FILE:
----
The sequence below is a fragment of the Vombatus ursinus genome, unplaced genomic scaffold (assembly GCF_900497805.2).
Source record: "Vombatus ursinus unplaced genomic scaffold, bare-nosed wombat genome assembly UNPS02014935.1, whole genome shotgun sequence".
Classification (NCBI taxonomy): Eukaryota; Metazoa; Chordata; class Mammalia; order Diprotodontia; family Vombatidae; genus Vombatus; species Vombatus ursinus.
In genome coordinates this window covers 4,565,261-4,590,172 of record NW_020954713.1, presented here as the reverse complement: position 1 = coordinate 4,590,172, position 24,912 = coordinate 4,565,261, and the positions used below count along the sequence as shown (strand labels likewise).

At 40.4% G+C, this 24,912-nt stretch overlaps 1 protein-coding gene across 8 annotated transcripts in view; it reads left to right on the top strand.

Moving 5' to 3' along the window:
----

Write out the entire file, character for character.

The sequence below is a fragment of the Vombatus ursinus genome, unplaced genomic scaffold (assembly GCF_900497805.2).
Source record: "Vombatus ursinus unplaced genomic scaffold, bare-nosed wombat genome assembly UNPS02014935.1, whole genome shotgun sequence".
Classification (NCBI taxonomy): Eukaryota; Metazoa; Chordata; class Mammalia; order Diprotodontia; family Vombatidae; genus Vombatus; species Vombatus ursinus.
In genome coordinates this window covers 4,565,261-4,590,172 of record NW_020954713.1, presented here as the reverse complement: position 1 = coordinate 4,590,172, position 24,912 = coordinate 4,565,261, and the positions used below count along the sequence as shown (strand labels likewise).

At 40.4% G+C, this 24,912-nt stretch overlaps 1 protein-coding gene across 8 annotated transcripts in view; it reads left to right on the top strand.

Moving 5' to 3' along the window: